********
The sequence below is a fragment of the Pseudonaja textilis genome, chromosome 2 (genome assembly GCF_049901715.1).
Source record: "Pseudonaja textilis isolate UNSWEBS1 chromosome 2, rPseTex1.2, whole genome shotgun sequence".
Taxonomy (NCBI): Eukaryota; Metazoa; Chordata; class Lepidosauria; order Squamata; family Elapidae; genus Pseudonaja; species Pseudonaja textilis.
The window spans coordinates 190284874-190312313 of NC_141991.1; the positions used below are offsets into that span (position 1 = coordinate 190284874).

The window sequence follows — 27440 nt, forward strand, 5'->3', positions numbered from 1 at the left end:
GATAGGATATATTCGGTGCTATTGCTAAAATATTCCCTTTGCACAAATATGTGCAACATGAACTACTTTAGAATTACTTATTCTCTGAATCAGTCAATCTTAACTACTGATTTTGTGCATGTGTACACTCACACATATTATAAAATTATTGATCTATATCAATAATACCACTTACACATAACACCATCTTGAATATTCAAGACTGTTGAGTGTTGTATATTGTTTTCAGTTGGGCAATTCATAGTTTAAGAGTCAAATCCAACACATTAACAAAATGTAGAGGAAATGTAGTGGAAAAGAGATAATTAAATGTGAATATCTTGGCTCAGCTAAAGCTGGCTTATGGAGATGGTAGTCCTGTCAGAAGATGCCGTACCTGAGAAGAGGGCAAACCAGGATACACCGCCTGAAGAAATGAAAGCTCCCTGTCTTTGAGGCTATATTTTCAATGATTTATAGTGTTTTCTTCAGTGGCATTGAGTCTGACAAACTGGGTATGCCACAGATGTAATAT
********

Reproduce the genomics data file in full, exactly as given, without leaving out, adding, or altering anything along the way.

The sequence below is a fragment of the Pseudonaja textilis genome, chromosome 2 (genome assembly GCF_049901715.1).
Source record: "Pseudonaja textilis isolate UNSWEBS1 chromosome 2, rPseTex1.2, whole genome shotgun sequence".
Taxonomy (NCBI): Eukaryota; Metazoa; Chordata; class Lepidosauria; order Squamata; family Elapidae; genus Pseudonaja; species Pseudonaja textilis.
The window spans coordinates 190284874-190312313 of NC_141991.1; the positions used below are offsets into that span (position 1 = coordinate 190284874).

The window sequence follows — 27440 nt, forward strand, 5'->3', positions numbered from 1 at the left end:
GATAGGATATATTCGGTGCTATTGCTAAAATATTCCCTTTGCACAAATATGTGCAACATGAACTACTTTAGAATTACTTATTCTCTGAATCAGTCAATCTTAACTACTGATTTTGTGCATGTGTACACTCACACATATTATAAAATTATTGATCTATATCAATAATACCACTTACACATAACACCATCTTGAATATTCAAGACTGTTGAGTGTTGTATATTGTTTTCAGTTGGGCAATTCATAGTTTAAGAGTCAAATCCAACACATTAACAAAATGTAGAGGAAATGTAGTGGAAAAGAGATAATTAAATGTGAATATCTTGGCTCAGCTAAAGCTGGCTTATGGAGATGGTAGTCCTGTCAGAAGATGCCGTACCTGAGAAGAGGGCAAACCAGGATACACCGCCTGAAGAAATGAAAGCTCCCTGTCTTTGAGGCTATATTTTCAATGATTTATAGTGTTTTCTTCAGTGGCATTGAGTCTGACAAACTGGGTATGCCACAGATGTAATAT